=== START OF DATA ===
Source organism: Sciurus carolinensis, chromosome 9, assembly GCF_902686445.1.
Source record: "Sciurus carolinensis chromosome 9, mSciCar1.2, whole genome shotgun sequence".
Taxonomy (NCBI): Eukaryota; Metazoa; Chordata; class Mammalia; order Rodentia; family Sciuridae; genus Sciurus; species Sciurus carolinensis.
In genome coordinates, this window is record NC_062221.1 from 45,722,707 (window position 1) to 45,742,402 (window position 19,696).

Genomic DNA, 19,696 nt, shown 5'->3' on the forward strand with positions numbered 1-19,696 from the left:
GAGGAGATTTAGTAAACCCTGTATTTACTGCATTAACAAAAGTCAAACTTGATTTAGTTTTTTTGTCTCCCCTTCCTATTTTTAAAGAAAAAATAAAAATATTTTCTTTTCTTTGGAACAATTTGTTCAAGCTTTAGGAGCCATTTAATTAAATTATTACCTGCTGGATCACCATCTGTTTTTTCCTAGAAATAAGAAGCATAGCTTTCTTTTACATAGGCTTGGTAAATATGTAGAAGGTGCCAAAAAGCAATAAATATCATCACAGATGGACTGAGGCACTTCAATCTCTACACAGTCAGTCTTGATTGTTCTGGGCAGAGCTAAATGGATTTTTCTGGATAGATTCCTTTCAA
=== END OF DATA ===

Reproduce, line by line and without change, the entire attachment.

Source organism: Sciurus carolinensis, chromosome 9, assembly GCF_902686445.1.
Source record: "Sciurus carolinensis chromosome 9, mSciCar1.2, whole genome shotgun sequence".
Taxonomy (NCBI): Eukaryota; Metazoa; Chordata; class Mammalia; order Rodentia; family Sciuridae; genus Sciurus; species Sciurus carolinensis.
In genome coordinates, this window is record NC_062221.1 from 45,722,707 (window position 1) to 45,742,402 (window position 19,696).

Genomic DNA, 19,696 nt, shown 5'->3' on the forward strand with positions numbered 1-19,696 from the left:
GAGGAGATTTAGTAAACCCTGTATTTACTGCATTAACAAAAGTCAAACTTGATTTAGTTTTTTTGTCTCCCCTTCCTATTTTTAAAGAAAAAATAAAAATATTTTCTTTTCTTTGGAACAATTTGTTCAAGCTTTAGGAGCCATTTAATTAAATTATTACCTGCTGGATCACCATCTGTTTTTTCCTAGAAATAAGAAGCATAGCTTTCTTTTACATAGGCTTGGTAAATATGTAGAAGGTGCCAAAAAGCAATAAATATCATCACAGATGGACTGAGGCACTTCAATCTCTACACAGTCAGTCTTGATTGTTCTGGGCAGAGCTAAATGGATTTTTCTGGATAGATTCCTTTCAA